Change is African
I don’t know what it is about the term African that it’s expected to remain stagnant in an evolving world.
No wonder the African youth are mostly caught between two worlds.
The phrase “ UnAfrican” is so common that it is slowly becoming what we most identify with.
How can what we are as Africans BE UnAfrican?
It’s clearly self contradictory.
We need to define what African is first and foremost before we understand what is not.
And that for me is what is lacking in the African critique.
What is African?.
And so we are left to defining African by the negative – what it is not.
Anything that is progressive, take a pick, random as it maybe, it will undoubtedly end up in the UnAfrican pile.
That is our biggest short coming.
We cannot exist in a never changing bubble in an ever changing world – it’s unrealistic.
It is also very dangerous and narrow minded of African leaders to reject progress as is common practice and opt for the slogan that it is UnAfrican when the opposite is not clear to anyone.
How can we subscribe to an ideal that we are not clear about? Where does that leave or lead us to?
One constantly hears talk of “Africans solving problems the African way” what does that even mean? The problem is not the aspiration to solve problems the African way but that this way is not clear to or inclusive of all concerned.
A case in point is homosexuality which is continually declared Un African throughout Africa, and therefore African leaders refuse to acknowledge and hence provide leadership for it, some of the reasons cited for this are that…you guessed it, it is – “Un African” and that our ancestors were not homosexuals.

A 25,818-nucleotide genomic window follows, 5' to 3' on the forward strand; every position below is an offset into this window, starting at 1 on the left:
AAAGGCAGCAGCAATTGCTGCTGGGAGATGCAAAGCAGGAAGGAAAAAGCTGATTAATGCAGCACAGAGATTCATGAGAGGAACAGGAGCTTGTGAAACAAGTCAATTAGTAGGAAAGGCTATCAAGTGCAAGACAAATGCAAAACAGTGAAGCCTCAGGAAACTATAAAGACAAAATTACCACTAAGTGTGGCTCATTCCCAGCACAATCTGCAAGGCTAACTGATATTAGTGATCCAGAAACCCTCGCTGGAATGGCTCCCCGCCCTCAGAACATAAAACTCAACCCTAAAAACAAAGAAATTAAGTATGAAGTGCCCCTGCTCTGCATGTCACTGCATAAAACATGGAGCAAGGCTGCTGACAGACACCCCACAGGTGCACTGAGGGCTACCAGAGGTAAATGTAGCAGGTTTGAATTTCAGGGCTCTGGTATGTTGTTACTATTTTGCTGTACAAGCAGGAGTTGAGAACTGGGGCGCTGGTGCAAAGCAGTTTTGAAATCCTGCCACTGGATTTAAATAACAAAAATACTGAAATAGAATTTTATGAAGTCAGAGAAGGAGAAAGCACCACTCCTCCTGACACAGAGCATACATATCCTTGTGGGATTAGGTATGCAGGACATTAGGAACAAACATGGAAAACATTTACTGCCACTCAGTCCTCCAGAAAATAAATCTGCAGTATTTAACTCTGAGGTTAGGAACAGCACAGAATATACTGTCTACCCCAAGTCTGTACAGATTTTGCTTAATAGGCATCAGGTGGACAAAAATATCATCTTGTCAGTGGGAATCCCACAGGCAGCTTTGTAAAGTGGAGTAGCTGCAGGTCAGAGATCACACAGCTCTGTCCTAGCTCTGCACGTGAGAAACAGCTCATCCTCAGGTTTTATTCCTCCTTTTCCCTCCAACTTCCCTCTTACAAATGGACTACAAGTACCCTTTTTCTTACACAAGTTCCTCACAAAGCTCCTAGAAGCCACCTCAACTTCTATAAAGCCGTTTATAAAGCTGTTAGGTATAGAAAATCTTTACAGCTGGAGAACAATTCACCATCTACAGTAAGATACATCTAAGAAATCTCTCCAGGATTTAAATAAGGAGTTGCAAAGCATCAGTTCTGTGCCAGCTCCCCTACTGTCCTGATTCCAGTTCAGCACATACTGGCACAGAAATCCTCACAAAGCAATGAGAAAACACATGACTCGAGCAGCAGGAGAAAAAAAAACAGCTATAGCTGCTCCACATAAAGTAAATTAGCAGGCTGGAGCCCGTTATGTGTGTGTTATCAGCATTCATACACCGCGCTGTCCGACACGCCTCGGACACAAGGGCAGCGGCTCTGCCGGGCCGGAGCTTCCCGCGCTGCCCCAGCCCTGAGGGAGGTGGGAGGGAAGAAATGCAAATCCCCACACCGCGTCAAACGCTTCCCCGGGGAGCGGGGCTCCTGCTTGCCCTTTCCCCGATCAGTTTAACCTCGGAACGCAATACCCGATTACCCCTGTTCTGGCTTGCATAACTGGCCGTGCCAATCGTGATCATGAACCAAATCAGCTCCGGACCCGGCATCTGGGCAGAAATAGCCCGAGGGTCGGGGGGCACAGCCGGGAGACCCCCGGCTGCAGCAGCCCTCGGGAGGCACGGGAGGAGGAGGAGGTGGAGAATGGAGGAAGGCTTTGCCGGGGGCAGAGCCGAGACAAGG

That is only one example, i won’t mention more, my point is we cannot live by the exact same laws that our ancestors lived by, simply because we live in a different time.
Africanism is not immune to change, it must evolve to suit the needs of the people or it will be swept off the face of the earth by the winds of change.
Evolution does not translate into extinction rather the opposite as time has taught us.
What legacy has Africanism to offer the present and future generation. What can they identify with but still be proud of, that doesn’t alienate their dreams and views/ideas of themselves.
Everything that we are as African IS African – this can be Black, White, Yellow, Red, Coloured, Homosexual, Intersex, Single mothers, unmarried men and women, working women, women who own land, transgender, career women, modern, models, progressive, creative, poets, DIFFERENT etc, simply because WE are IT! The term African cannot be put it into a neat little box and trimmed nicely to suit a few people’s needs, the people have evolved and changed, and the laws governing them must reflect this change and suit the needs of the time in which we find ourselves.